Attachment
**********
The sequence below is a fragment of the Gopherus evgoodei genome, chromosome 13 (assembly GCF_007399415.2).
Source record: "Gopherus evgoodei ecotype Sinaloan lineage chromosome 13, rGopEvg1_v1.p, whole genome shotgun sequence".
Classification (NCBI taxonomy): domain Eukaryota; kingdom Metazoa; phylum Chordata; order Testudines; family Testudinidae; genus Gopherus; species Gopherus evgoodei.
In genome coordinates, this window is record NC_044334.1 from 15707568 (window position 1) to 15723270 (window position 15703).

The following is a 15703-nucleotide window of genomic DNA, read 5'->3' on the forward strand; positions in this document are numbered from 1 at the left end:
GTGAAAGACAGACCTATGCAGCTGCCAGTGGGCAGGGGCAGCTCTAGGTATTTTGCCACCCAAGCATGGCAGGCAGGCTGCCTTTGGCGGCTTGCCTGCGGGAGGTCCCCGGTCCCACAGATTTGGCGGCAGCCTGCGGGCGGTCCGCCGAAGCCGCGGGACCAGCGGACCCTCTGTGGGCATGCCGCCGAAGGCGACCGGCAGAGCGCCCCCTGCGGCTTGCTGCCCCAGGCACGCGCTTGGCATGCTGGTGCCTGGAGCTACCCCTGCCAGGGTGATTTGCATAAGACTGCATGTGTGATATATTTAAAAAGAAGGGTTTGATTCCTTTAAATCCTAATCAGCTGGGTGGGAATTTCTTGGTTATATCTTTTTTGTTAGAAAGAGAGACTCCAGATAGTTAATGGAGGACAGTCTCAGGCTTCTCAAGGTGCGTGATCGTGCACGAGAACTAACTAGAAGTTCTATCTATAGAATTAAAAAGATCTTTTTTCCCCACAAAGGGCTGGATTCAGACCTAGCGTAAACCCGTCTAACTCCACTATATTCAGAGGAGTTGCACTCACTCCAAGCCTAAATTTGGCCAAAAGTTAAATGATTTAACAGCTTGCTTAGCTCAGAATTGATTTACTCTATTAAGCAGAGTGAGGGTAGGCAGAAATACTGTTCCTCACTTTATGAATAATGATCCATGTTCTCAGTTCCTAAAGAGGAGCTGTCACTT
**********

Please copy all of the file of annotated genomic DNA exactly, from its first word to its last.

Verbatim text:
The sequence below is a fragment of the Gopherus evgoodei genome, chromosome 13 (assembly GCF_007399415.2).
Source record: "Gopherus evgoodei ecotype Sinaloan lineage chromosome 13, rGopEvg1_v1.p, whole genome shotgun sequence".
Classification (NCBI taxonomy): domain Eukaryota; kingdom Metazoa; phylum Chordata; order Testudines; family Testudinidae; genus Gopherus; species Gopherus evgoodei.
In genome coordinates, this window is record NC_044334.1 from 15707568 (window position 1) to 15723270 (window position 15703).

The following is a 15703-nucleotide window of genomic DNA, read 5'->3' on the forward strand; positions in this document are numbered from 1 at the left end:
GTGAAAGACAGACCTATGCAGCTGCCAGTGGGCAGGGGCAGCTCTAGGTATTTTGCCACCCAAGCATGGCAGGCAGGCTGCCTTTGGCGGCTTGCCTGCGGGAGGTCCCCGGTCCCACAGATTTGGCGGCAGCCTGCGGGCGGTCCGCCGAAGCCGCGGGACCAGCGGACCCTCTGTGGGCATGCCGCCGAAGGCGACCGGCAGAGCGCCCCCTGCGGCTTGCTGCCCCAGGCACGCGCTTGGCATGCTGGTGCCTGGAGCTACCCCTGCCAGGGTGATTTGCATAAGACTGCATGTGTGATATATTTAAAAAGAAGGGTTTGATTCCTTTAAATCCTAATCAGCTGGGTGGGAATTTCTTGGTTATATCTTTTTTGTTAGAAAGAGAGACTCCAGATAGTTAATGGAGGACAGTCTCAGGCTTCTCAAGGTGCGTGATCGTGCACGAGAACTAACTAGAAGTTCTATCTATAGAATTAAAAAGATCTTTTTTCCCCACAAAGGGCTGGATTCAGACCTAGCGTAAACCCGTCTAACTCCACTATATTCAGAGGAGTTGCACTCACTCCAAGCCTAAATTTGGCCAAAAGTTAAATGATTTAACAGCTTGCTTAGCTCAGAATTGATTTACTCTATTAAGCAGAGTGAGGGTAGGCAGAAATACTGTTCCTCACTTTATGAATAATGATCCATGTTCTCAGTTCCTAAAGAGGAGCTGTCACTT